Pretty much the whole world is captivated by the stories of modern heroes like Elon Musk, Jeff Bezos, and Mark Zuckerberg. Do I, we all wonder, have what it takes to convert a brilliant idea into a successful business?
A degree in innovation and entrepreneurship may not help you think up a wonderful new invention or business model, but it will better equip you to transform one into a real, profitable company. Alternatively, you could join an existing business and help them better manage improvements and disruptive ideas their employees come up with. If you're lucky and talented, you may even help guide a "unicorn" startup from humble beginnings all the way to an IPO.
Innovation and entrepreneurship is primarily a business course, so you'll be taught all the basics of accounting, administration, marketing, and so on. (As part of a bachelor's degree, anyway, this knowledge may be assumed when doing a master's in innovation and entrepreneurship.) Considering the central theme of the degree, you will also learn about innovation-specific issues like:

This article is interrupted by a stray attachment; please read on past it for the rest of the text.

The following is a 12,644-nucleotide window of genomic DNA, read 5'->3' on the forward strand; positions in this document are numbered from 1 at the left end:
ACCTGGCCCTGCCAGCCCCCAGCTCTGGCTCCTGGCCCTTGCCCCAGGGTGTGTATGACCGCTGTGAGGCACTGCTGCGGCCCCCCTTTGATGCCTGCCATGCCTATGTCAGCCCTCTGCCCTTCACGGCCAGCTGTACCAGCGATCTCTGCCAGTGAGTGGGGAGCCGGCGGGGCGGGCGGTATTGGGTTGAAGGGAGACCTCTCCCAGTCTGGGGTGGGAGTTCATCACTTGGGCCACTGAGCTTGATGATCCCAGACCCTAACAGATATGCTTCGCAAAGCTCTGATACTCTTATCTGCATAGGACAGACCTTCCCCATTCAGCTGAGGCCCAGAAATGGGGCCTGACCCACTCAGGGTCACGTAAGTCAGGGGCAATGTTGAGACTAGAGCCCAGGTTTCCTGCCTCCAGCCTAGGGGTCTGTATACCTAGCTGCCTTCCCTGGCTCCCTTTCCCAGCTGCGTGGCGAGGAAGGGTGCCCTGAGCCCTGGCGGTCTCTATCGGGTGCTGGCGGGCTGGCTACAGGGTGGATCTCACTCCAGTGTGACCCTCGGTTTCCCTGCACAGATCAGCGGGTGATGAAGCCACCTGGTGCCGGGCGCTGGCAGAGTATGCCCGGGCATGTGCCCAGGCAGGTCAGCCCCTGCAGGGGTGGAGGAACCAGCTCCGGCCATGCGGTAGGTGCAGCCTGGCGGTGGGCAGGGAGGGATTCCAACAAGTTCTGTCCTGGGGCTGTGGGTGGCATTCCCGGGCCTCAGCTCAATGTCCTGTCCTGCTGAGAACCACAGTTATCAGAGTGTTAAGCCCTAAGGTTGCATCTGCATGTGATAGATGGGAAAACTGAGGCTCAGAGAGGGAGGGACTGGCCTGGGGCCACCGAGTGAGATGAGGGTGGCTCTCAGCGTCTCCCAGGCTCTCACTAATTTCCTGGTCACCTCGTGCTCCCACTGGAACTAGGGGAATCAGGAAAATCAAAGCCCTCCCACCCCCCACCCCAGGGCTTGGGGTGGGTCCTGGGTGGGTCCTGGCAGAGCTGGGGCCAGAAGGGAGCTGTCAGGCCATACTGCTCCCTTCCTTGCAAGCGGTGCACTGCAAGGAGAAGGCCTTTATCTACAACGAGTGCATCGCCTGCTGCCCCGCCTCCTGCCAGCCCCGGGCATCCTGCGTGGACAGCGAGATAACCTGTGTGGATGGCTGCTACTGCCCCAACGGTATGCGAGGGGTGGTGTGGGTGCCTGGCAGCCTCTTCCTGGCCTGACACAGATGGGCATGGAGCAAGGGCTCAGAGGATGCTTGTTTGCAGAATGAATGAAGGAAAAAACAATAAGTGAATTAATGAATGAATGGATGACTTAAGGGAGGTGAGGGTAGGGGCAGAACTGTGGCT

- Identifying and assessing new business opportunities
- Product development
- Harnessing and managing innovation within a business context
- Raising funding and investment
- Disruptive and growth strategies
- Project management
Note that the relative lack of super-billionaire tech entrepreneurs in European countries compared to the U.S. is mainly due to their different economic structures and approaches. There is absolutely no reason not to study innovation and entrepreneurship at a European university, some of which are considered excellent business schools.